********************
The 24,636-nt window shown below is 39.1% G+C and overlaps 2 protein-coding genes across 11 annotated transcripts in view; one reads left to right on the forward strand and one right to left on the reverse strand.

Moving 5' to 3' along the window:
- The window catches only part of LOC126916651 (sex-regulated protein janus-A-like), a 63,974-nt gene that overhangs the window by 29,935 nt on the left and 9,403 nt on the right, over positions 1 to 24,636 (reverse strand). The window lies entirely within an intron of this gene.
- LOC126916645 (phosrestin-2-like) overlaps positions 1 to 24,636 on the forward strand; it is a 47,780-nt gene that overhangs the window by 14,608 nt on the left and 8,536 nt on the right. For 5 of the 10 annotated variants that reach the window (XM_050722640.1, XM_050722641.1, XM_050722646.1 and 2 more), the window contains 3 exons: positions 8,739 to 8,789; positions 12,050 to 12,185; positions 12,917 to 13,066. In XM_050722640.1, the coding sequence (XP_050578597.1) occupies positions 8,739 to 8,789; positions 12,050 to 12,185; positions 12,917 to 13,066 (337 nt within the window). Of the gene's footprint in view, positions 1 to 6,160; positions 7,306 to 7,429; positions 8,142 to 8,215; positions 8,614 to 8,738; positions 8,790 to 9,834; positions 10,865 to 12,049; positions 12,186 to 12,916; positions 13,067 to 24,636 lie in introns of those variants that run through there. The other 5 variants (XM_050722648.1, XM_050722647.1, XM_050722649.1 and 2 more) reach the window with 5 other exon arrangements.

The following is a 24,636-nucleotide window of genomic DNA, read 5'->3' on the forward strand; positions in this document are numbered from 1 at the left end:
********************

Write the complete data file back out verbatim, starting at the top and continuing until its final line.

The 24,636-nt window shown below is 39.1% G+C and overlaps 2 protein-coding genes across 11 annotated transcripts in view; one reads left to right on the forward strand and one right to left on the reverse strand.

Moving 5' to 3' along the window:
- The window catches only part of LOC126916651 (sex-regulated protein janus-A-like), a 63,974-nt gene that overhangs the window by 29,935 nt on the left and 9,403 nt on the right, over positions 1 to 24,636 (reverse strand). The window lies entirely within an intron of this gene.
- LOC126916645 (phosrestin-2-like) overlaps positions 1 to 24,636 on the forward strand; it is a 47,780-nt gene that overhangs the window by 14,608 nt on the left and 8,536 nt on the right. For 5 of the 10 annotated variants that reach the window (XM_050722640.1, XM_050722641.1, XM_050722646.1 and 2 more), the window contains 3 exons: positions 8,739 to 8,789; positions 12,050 to 12,185; positions 12,917 to 13,066. In XM_050722640.1, the coding sequence (XP_050578597.1) occupies positions 8,739 to 8,789; positions 12,050 to 12,185; positions 12,917 to 13,066 (337 nt within the window). Of the gene's footprint in view, positions 1 to 6,160; positions 7,306 to 7,429; positions 8,142 to 8,215; positions 8,614 to 8,738; positions 8,790 to 9,834; positions 10,865 to 12,049; positions 12,186 to 12,916; positions 13,067 to 24,636 lie in introns of those variants that run through there. The other 5 variants (XM_050722648.1, XM_050722647.1, XM_050722649.1 and 2 more) reach the window with 5 other exon arrangements.

The following is a 24,636-nucleotide window of genomic DNA, read 5'->3' on the forward strand; positions in this document are numbered from 1 at the left end: